Posts Tagged ‘learn’

Advanced Image Sensor Concepts Explained with Beer

When German image sensor scientist Joachim Linkemann gave a talk called “Advanced Camera and Image Sensor Technology” at Automate 2011 back in March 2011, he tried to boil things down to terms people could understand and ended up using beer to illustrate the concepts. If you want to learn about how things like signal-to-noise, dynamic range, and dark noise would work if a glass of beer was the pixel on an image sensor, check out the PDF slideshow.

Advanced Camera and Image Sensor Technology (via Image Sensors World via Rob Galbraith)

Learn How to See Light Using an Egg

In 9th grade, photographer Joe Edelman was given the assignment of creating 5 separate photos of an egg without moving it. That task became a defining moment in his journey as a photographer, teaching him the importance of learning to “see” light over learning “how” to light.

(via DPS)

Composite Diner Photograph Shot with 24 Lights and 20 Subjects over 12 Hours

Here’s a video in which photographer Ryan Schude walks through how he went about shooting a photograph titled “The Diner”. The image involved 24 lights, 20 subjects, and 12 hours of shooting. Check out his crazy lighting diagram and the finished photo.

(via Scott Kelby via Fstoppers)

A Simple Explanation of F-Stop Numbers

Even if you have a good command of using f-stop numbers and properly exposing photographs, you might not understand the math behind why f-stop numbers are what they are. Here’s a simple (albeit math-filled) explanation by Dylan Bennett of what f-stop is, including a simple trick you can use to memorize the f-stop scale.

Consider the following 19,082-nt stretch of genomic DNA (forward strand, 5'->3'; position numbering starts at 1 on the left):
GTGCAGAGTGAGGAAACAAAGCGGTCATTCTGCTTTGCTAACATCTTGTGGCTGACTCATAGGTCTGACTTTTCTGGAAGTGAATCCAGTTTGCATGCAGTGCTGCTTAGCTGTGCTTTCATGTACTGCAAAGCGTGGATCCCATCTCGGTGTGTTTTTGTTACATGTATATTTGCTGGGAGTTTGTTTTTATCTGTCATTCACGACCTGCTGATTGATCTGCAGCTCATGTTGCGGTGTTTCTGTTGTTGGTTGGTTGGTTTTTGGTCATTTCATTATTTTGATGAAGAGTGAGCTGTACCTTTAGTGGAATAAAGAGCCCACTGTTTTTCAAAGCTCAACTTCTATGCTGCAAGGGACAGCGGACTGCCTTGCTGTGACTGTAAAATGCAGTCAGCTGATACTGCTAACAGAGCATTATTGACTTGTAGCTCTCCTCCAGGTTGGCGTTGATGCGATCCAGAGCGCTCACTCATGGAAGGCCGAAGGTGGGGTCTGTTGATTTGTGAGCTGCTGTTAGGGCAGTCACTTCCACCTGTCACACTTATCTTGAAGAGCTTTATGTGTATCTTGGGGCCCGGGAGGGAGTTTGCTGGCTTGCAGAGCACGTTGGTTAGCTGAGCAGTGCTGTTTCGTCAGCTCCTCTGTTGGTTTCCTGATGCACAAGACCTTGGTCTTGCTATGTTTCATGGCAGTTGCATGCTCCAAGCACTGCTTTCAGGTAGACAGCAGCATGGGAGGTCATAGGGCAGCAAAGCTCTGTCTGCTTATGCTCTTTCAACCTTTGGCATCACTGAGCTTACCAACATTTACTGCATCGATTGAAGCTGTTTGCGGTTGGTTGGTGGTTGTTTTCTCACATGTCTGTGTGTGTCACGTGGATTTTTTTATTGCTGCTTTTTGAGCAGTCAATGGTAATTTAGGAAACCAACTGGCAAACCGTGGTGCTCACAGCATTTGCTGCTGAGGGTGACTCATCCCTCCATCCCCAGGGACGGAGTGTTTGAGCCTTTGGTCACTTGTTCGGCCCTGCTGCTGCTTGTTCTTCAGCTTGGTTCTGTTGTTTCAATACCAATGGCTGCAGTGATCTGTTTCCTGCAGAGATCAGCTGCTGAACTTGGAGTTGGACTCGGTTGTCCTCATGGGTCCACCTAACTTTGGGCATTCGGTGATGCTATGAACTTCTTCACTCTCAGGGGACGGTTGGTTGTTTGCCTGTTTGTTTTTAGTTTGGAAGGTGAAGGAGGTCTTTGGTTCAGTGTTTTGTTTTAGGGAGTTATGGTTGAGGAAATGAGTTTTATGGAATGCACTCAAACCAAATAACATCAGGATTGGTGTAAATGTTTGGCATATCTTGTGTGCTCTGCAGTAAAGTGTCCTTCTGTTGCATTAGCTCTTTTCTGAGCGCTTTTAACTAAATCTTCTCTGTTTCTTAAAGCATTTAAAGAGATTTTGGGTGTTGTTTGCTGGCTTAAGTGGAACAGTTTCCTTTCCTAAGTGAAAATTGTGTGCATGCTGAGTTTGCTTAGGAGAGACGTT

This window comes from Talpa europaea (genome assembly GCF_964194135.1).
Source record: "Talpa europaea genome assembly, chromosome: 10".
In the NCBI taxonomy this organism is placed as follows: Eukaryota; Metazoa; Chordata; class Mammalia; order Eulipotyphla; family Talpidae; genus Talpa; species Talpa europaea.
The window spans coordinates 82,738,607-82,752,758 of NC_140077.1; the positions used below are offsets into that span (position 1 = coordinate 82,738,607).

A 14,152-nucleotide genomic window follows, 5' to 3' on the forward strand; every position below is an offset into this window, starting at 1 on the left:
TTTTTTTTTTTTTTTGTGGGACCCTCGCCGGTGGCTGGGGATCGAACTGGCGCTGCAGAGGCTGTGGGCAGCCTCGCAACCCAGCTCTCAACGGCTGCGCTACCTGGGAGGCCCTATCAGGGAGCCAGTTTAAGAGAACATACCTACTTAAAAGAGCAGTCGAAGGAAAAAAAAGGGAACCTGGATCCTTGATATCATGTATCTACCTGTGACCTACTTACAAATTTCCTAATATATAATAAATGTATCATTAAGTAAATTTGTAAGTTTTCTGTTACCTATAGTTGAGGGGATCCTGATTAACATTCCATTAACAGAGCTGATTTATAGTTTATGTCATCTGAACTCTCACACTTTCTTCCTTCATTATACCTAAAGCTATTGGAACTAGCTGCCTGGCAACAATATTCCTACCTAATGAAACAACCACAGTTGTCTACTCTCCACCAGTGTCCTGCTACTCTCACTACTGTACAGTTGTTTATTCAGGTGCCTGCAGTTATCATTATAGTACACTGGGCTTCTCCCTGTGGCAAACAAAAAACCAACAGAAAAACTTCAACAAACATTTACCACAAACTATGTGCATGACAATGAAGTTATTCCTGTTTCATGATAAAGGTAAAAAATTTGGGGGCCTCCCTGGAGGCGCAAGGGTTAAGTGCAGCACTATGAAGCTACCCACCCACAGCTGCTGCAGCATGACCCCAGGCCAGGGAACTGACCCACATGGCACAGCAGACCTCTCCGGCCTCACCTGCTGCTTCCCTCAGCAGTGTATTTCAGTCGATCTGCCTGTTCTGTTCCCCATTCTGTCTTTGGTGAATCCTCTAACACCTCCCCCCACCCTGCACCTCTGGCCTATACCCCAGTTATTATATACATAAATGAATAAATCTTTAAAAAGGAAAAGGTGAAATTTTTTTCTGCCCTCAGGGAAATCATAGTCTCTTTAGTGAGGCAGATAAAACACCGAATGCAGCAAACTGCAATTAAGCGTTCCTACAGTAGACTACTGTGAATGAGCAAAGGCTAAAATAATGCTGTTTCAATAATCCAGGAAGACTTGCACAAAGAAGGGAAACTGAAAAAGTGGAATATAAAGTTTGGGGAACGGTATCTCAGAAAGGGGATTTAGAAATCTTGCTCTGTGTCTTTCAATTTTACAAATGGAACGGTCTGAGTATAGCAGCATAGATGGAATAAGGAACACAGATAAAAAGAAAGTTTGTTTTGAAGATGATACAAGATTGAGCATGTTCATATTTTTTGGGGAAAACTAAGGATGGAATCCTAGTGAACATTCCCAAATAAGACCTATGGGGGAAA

How to Compose Shots When Shooting Skateboarders

Here’s a tutorial by skateboarding photographer Michael Burnett in which he discusses various composition tips and techniques. His area of expertise is in shooting skateboarders, but the tips are very applicable for other types of photography as well.
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Photography 101: Using Available Light

Vimeo has partnered up with Nikon for a new educational video series titled Do More With Your DSLR. The first video is about “working with available light”, and is geared towards beginners who are just starting to figure out how to use their DSLR camera. You can find a more in-depth discussion of the concepts in the video (e.g. exposure, white balance, ISO) in this article.

How to Make a Fluorescent Lighting Setup for Less Than $200

Here’s a tutorial by photographer Joe Edelman that teaches how you can build a studio lighting setup with fluorescent lights for under $200. You can find a detailed parts list over in the description of the video on YouTube.
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Flash Applets on Some Technical Aspects of Photography

The digital photography course offered by Stanford (CS 178, which we featured last year) has an awesome page filled with flash applets that can help you gain a better understanding of certain technical aspects of photography. These include understanding how various factors affect depth of field, a visual look at how phase detection autofocus works, and a simple introduction to color theory.

Flash applets on some technical aspects of photography [Stanford]

Henri Cartier-Bresson on “The Decisive Moment”

Here’s what Henri Cartier-Bresson, the father of modern photojournalism, said about his concept of “The Decisive Moment” in an interview with The Washington Post in 1957:

Photography is not like painting. There is a creative fraction of a second when you are taking a picture. Your eye must see a composition or an expression that life itself offers you, and you must know with intuition when to click the camera.

That is the moment the photographer is creative. Oop! The Moment! Once you miss it, it is gone forever. [#]

The phrase was taken from a quote by the 17th century Cardinal de Retz, who stated, “There is nothing in this world that does not have a decisive moment.”


Image credit: A bit later after “the decisive moment” by AlexRK

How to Optimize Your Canon DSLR for Filmmaking

Here’s a helpful video that shows how you can optimize your Canon DSLR for video recording based on Vincent LaForet‘s recommendations. It’s geared towards the 5D Mark II, but is applicable for other video-capable DSLRs as well (e.g. 5D Mark III and 7D). There’s also an article over on LaForet’s blog that explains the reasoning behind the various settings.

Setting up your Canon 5D MKII [Vincent LaForet]